By analyzing the available 1000 Genomes Project Phase 3 data, Wright G. et al. reported findings for 120 pharmacogenes variations in 26 world populations in this recent published paper. Some of the highlights from the analyses include the following.
Number of missense variants per coding sequence length ranges from 0.001 (YEATS4) to 0.058 (IFNL3).
The most conserved pharmacogenes include those genes where somatic mutations are biomarker for selecting cancer treatment for patients (e.g. BRAF, KRAS) or genes associated for disease or drug targets (e.g. HMGCR, ADRB1).
There are 23 pharmacogenes that contained highly differentiated pharmacogenomics variants across the different ethnic populations (e.g. ABCG2, ADH1B, IFNL3) and 17 pharmacogenes, which have rare variant (MAF <0.5%) that was common in one population (e.g. ACE, CYP2C19, CYP2B6, CYP2C8, GSTT1).
97% of the individual in the 1000 Genomes Project carried a high evidence clinical variant. The European populations had the highest mean number of clinical variants (4.1) whereas the African populations had the lowest number of such variants (2.3).
90% of the variation was made up of the rare variants and singletons and the relative frequency of loss-of-function variants is inversely correlated with allele frequency.
It is worth reading what other variations were described in this paper that could be relevant to your pharmacogenomics research. Notably, the code that was used to perform the various analyses is available. Feel free to provide your comment below if there are highlights that are worth mentioning from this papers.
This is the first joint meeting of the Pharmacogenomics Research Network (PGRN) and the American Society of Human Genetics (ASHG). We were thrilled with the great turn out. The Symposium brought together scientists from different areas of human genetics and pharmacogenomics! Special thanks to our speakers, poster participants and twitters followers. We also thank you for your participation in the Q&As and for sharing your ideas and expertise through out the symposium. We found all the presentations engaging and enlightening, but would like to particularly thank the panelists for a stimulating discussion on the issues relevant to implementation of pharmacogenomic testing. We also thank the organizers and speakers of the final session focused on the evolution of pharmacogenes. To our knowledge this was a first session of its kind and represents a great example of potential interactions between scientists in pharmacogenomics and those in population genetics. Your feedback and comments on all our sessions are our top priorities. Finally, we promise you that the videos of recorded talks will be posted here soon!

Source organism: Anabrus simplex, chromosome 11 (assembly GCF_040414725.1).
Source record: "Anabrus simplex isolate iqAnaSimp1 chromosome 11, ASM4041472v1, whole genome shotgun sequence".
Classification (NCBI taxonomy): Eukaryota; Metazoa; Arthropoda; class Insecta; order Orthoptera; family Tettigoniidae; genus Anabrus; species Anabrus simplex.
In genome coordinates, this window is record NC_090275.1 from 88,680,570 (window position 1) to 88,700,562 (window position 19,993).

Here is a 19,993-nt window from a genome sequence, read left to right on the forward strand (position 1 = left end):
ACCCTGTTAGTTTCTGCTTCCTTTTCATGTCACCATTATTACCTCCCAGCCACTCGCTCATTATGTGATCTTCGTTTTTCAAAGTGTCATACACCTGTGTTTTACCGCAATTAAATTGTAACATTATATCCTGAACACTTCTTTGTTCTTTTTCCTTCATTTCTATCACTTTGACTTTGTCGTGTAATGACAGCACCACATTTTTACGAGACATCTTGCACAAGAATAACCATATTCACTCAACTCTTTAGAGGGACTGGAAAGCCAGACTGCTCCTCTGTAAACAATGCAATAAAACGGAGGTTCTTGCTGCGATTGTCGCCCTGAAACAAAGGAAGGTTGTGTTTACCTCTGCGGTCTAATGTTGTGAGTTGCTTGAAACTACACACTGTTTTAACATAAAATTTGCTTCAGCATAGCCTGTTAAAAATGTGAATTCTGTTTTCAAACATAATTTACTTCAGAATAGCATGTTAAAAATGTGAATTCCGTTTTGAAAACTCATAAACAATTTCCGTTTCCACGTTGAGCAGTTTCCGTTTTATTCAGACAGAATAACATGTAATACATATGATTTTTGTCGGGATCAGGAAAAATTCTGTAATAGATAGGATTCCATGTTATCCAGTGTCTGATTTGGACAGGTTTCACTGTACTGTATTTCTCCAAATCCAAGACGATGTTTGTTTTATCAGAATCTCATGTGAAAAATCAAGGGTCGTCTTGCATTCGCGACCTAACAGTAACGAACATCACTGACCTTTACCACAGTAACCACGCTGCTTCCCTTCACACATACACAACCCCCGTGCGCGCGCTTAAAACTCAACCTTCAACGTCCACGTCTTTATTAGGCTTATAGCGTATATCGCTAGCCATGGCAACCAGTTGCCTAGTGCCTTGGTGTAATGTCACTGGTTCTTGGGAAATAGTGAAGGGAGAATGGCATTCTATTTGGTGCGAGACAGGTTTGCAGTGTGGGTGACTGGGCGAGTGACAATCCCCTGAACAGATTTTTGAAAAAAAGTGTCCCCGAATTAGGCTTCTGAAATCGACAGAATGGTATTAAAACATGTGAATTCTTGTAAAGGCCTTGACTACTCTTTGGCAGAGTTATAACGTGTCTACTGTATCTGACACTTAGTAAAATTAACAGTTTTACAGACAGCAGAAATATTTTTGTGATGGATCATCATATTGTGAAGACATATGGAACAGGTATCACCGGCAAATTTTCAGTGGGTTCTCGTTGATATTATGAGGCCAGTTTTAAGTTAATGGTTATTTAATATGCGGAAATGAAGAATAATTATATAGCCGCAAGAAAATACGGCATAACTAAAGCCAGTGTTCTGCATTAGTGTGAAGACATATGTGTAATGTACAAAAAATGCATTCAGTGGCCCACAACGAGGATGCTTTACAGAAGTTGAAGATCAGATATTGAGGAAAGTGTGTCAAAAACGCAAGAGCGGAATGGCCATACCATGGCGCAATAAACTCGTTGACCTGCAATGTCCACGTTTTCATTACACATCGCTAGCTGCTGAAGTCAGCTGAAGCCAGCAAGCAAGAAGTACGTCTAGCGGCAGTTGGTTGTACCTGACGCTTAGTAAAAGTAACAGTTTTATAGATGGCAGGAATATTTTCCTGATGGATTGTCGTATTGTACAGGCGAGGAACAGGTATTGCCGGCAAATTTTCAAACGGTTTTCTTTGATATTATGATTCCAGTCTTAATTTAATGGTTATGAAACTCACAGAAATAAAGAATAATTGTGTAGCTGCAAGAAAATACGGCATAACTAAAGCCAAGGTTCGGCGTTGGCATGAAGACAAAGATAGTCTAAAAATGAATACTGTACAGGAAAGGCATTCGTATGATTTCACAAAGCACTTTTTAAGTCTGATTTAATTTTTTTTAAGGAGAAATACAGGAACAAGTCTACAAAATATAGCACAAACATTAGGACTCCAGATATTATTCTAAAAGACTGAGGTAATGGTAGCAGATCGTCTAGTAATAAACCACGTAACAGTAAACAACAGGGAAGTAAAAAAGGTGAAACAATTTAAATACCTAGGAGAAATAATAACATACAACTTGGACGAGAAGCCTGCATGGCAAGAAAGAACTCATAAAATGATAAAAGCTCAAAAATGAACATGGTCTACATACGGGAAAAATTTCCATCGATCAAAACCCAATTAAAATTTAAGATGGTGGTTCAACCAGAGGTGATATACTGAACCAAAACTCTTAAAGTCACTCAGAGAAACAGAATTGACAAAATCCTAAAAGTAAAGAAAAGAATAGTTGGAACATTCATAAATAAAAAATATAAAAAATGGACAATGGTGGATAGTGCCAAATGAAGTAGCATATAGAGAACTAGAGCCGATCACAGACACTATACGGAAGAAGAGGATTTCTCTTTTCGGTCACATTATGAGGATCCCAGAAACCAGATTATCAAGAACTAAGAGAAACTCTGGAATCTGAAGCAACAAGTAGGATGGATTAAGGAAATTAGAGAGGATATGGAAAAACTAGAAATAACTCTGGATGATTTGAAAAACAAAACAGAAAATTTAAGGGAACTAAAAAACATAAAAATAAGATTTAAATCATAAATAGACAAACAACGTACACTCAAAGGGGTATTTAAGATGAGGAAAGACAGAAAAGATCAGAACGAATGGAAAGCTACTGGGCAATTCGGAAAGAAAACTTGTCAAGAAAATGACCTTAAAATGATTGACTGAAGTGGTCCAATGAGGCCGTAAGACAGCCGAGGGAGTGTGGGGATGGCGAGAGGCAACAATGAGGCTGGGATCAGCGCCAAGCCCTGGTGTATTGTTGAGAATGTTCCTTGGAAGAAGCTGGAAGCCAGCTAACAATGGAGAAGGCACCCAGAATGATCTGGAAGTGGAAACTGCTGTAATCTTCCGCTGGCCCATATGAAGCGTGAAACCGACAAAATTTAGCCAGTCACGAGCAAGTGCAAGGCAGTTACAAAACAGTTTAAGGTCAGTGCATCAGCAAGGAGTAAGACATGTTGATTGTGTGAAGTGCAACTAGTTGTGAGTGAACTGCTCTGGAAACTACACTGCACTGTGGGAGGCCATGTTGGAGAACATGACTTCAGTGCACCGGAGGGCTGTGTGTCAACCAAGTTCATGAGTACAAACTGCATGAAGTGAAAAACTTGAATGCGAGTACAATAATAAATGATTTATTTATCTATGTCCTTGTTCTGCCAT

The PGRN-Hub Team
The PGRN Hub congratulates 5 Poster Award Winners and the other poster presenters who described their recent work at the 2016 PGRN-ASHG Symposium– The Expanding Universe of Pharmacogenomics.
Trainee Abstract Award Winners
Best Poster Award Winners
In this October issue of Clinical Pharmacology & Therapeutics, Yang et al. highlighted several important variants in pharmacogenes that could be missed if whole exome sequencing or genotyping array was used instead of whole genome sequencing. Among the thirteen CPIC® important genes, missing important variants are found in CYP2D6, CYP3A5, DPYD, G6PD, IFNL3, VKORC1 if whole genome sequencing were not used.
The Hub team